Metamemory, or one's knowledge and self-report of memory ability, has been researched extensively; however, few studies have examined it in multiple sclerosis (MS). Because impairment in cognitive domains besides memory may affect memory functioning, patients may self-report problems with memory that are indicative of impairment in cognitive domains besides memory. One goal of the current study was to test this hypothesis in MS. A group of 55 MS patients were administered a variety of cognitive tasks and a self-report metamemory measure; patients' significant others were also given a metamemory measure requiring them to rate patients' memory abilities. Results indicated that patients' metamemory reports were significantly (p < .05) correlated with verbal recall, attentional, and executive tasks. Significant other ratings of patients' metamemory were correlated with verbal recall and attentional measures. Stepwise regression analyses including all relevant cognitive and demographic variables indicated that only education and Symbol Digit accounted for significant independent variance in patients' current memory reports. Our results suggest: (1) subjective complaints of memory difficulties by MS patients reflect difficulty in cognitive domains besides memory, (2) MS patient self-reports of memory difficulty are at least as accurate as significant other reports, and (3) patients with more education are more accurate in their metamemory ratings. These findings have implications not only for a better understanding of metamemory in MS, but also for more effective treatment and rehabilitation of MS patients.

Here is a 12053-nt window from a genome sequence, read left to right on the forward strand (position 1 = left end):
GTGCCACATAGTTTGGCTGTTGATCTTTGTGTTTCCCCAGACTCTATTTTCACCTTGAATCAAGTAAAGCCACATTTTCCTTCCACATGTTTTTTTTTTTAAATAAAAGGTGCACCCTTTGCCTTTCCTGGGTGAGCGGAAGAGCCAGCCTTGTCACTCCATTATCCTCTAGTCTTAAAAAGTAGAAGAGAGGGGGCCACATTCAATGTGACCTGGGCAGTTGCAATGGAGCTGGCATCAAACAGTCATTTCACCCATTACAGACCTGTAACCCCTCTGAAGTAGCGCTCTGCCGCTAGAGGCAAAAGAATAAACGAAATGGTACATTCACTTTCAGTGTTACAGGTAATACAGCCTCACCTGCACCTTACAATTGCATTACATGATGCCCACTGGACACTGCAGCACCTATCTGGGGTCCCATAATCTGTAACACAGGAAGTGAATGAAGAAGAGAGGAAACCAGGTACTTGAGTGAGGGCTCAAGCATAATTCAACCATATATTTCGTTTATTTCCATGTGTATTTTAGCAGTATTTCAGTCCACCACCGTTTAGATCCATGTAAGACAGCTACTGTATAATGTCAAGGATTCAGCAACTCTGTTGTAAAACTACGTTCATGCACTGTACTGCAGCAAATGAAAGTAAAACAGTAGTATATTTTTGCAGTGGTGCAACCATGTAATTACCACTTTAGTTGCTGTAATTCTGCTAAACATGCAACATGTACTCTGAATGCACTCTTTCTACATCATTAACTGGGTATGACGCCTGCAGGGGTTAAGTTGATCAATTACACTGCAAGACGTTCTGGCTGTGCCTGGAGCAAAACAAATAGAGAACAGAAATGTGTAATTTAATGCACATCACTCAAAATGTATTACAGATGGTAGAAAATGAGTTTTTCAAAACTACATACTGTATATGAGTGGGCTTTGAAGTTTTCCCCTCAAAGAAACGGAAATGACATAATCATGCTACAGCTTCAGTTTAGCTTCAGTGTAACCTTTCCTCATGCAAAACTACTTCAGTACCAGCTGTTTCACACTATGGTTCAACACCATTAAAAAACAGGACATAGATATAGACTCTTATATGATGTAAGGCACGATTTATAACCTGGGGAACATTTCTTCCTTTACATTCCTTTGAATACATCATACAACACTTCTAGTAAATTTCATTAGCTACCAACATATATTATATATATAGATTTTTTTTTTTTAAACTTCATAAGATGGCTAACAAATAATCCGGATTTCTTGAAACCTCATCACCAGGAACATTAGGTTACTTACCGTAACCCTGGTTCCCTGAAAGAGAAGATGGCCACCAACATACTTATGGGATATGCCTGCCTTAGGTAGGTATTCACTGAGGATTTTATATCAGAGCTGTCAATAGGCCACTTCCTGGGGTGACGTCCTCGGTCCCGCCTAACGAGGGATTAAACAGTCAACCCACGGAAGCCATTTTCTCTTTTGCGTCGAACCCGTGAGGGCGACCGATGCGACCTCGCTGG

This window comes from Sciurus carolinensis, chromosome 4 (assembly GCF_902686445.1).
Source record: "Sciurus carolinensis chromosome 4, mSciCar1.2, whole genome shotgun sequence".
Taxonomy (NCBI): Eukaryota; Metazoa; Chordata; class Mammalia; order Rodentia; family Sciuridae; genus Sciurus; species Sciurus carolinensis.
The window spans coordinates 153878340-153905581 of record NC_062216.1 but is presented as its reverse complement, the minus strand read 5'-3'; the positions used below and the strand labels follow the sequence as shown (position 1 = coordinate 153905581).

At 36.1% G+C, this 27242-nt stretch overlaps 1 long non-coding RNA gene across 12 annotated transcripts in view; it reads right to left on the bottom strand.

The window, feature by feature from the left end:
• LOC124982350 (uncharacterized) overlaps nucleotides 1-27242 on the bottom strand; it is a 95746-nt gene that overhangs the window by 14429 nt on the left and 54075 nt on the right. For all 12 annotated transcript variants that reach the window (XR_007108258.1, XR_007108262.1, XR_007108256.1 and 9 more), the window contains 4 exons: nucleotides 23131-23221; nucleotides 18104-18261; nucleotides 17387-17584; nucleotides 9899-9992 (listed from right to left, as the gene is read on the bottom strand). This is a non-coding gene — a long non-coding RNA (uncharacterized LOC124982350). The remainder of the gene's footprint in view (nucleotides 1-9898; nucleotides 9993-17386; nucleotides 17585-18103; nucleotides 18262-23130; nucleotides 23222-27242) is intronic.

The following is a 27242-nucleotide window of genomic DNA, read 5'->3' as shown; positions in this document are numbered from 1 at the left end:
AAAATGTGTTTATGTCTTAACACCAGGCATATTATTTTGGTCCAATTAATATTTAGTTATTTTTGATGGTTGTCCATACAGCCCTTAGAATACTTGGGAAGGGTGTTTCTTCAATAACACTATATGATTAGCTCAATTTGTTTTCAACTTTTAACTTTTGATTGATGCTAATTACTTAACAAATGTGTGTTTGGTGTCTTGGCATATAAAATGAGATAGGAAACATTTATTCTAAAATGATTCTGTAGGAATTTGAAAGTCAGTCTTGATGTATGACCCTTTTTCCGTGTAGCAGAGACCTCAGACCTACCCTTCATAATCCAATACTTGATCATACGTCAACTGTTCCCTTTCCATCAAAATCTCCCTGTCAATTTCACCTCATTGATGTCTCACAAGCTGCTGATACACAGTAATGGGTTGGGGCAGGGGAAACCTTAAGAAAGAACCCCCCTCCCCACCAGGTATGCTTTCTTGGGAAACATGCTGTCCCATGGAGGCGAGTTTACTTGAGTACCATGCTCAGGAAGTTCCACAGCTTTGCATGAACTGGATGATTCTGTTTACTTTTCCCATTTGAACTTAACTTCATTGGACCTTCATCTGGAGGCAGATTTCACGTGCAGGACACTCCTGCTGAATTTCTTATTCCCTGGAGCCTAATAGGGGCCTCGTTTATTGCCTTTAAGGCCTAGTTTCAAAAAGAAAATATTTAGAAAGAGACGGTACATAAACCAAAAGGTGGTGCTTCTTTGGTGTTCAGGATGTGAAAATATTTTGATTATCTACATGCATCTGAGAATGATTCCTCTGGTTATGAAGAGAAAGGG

All Science Journal Classification (ASJC) codes
- Neuropsychology and Physiological Psychology
- Developmental and Educational Psychology
- Clinical Psychology
- Arts and Humanities (miscellaneous)
- Psychiatry and Mental health